LEINSTER full-back Rob Kearney has just seen the back of Glasgow Warrior Stuart Hogg in the PRO12 League semi-final, only to be met with Ulster's Jared Payne in the final.
It is one first-class challenge after another and Payne will be Ireland-qualified at the end of next season.
"I think he's a quality player. I have to be honest. I'm hoping his 15 months doesn't come too quickly because I think that's all he's left.
"I've no doubt that a player of his calibre is going to offer a huge amount to the Irish set-up when he does come in," said Kearney.
Kearney has always taken a keen interest in those that could contest his supremacy as Ireland's automatic first-choice full-back.
"I think his greatest attribute is probably his consistency. He has very few weaknesses," admitted the Louthman.
"I think when you are looking for cornerstone positions like full-back, it's important that every aspect of your game is at a pretty high standard. I think he's got that." Payne has also got experience at outside centre, a jersey expected to be vacated by one Brian O'Driscoll at the end of 2013/2014.
The former Waikato Chief (2007), Canterbury Crusader (2009 and 2010) and Auckland Blue (2011) has seen that there could be a hole in the Irish midfield.
"I don't know how much he has played at 13. I remember reading an interview with him when he said he'd like to be playing a little more at 13," said Kearney.
"And Mark Anscombe has said something similar. But that's all in the future. He'll be playing full-back at the weekend."
The form book all season points to Ulster. They have dominated the PRO12 League, despite a dip in form during the Six Nations window.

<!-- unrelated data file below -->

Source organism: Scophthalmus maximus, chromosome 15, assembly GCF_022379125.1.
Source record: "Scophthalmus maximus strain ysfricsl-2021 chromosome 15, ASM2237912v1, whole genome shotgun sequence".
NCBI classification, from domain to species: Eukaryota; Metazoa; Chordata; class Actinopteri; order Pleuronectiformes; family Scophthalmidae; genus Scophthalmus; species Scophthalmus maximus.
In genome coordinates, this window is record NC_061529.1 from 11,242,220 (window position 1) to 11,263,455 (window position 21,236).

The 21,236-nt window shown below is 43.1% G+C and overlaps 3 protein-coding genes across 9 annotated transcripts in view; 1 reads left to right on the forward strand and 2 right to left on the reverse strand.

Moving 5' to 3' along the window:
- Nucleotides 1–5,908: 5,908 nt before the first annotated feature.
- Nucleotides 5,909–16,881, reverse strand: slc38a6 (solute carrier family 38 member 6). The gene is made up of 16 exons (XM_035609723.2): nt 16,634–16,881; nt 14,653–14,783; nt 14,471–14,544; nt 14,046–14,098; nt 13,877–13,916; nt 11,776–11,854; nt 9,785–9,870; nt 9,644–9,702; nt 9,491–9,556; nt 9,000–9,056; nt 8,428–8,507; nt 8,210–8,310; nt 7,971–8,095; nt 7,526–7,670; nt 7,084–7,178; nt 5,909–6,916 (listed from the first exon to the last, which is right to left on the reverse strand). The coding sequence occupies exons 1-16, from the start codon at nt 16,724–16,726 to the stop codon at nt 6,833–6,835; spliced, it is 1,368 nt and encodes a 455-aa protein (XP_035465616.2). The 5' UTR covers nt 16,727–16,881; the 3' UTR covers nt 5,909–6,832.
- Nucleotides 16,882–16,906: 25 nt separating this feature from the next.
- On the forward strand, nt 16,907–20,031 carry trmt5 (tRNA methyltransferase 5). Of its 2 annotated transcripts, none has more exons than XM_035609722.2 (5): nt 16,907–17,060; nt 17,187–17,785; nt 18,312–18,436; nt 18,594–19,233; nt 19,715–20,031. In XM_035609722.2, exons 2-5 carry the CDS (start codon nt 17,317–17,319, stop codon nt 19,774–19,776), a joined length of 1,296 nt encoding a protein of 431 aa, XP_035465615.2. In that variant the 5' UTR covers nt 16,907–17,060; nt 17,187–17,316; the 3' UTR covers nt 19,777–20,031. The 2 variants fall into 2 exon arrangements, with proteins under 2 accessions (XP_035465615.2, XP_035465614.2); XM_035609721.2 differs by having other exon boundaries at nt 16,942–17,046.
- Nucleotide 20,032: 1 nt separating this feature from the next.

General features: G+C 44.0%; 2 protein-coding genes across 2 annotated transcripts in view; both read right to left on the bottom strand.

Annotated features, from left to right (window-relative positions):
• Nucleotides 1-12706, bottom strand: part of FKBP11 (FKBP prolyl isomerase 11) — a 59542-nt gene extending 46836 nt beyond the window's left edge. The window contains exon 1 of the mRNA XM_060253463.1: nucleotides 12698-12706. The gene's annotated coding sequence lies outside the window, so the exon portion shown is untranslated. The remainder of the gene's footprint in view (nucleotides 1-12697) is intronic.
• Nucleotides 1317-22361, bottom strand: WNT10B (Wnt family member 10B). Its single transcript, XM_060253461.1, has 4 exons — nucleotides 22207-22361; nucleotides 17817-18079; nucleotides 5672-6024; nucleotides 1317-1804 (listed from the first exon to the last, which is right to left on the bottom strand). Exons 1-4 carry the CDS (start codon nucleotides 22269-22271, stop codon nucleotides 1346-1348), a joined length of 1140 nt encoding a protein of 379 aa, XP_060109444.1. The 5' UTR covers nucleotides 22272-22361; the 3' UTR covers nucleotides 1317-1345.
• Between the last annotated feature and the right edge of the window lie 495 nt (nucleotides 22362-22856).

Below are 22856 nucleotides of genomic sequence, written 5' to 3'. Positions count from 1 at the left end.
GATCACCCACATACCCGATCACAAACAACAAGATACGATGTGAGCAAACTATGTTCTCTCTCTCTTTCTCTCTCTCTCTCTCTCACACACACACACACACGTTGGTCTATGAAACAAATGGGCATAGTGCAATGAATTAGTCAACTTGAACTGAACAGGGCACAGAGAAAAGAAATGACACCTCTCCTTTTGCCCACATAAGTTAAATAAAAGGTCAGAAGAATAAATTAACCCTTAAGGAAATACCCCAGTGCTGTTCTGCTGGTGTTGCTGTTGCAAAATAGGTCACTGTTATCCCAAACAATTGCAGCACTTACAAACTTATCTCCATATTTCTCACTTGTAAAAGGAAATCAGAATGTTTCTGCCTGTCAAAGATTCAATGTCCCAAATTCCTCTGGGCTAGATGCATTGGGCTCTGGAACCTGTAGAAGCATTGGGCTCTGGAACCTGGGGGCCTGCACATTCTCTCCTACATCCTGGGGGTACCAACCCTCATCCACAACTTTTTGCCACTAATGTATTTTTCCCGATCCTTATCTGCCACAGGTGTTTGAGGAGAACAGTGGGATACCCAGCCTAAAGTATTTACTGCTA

"They are the form team in the Rabo this year. There is no doubt about it," conceded Kearney.
"Although they will probably be unhappy with their performance in the quarter-final, they are one of the form sides in Europe too.
"They did a job on us in the RDS this season already, so they will have no qualms about coming here to beat us again."
Kearney doesn't want the season to end as it has done in losing the last three league finals to the Ospreys twice and Munster once.
"I don't think our commitment over the last couple of years in terms of that final game can be questioned," he said.
"I think it is a mental challenge. Getting up for two finals in a row is a difficult thing to do. But I think you have to learn from these things. Last year, we won the Heineken the week before the Rabo and then we went out and lost. It's so true. You do only remember and the emotions stick with you from the previous game.
"When you put yourself in the position to sort of win trophies, it's a difficult thing to do.
"There is only a handful of clubs across Europe that get an opportunity to win trophies at the end of the season.
"It's what you build for the whole year. You have a 50 per cent chance of winning it, so when you do get to the final, no one likes losing them.
"It's those moments afterwards when the opposition are doing their lap of honour and collecting silverware. That's a pretty sick feeling."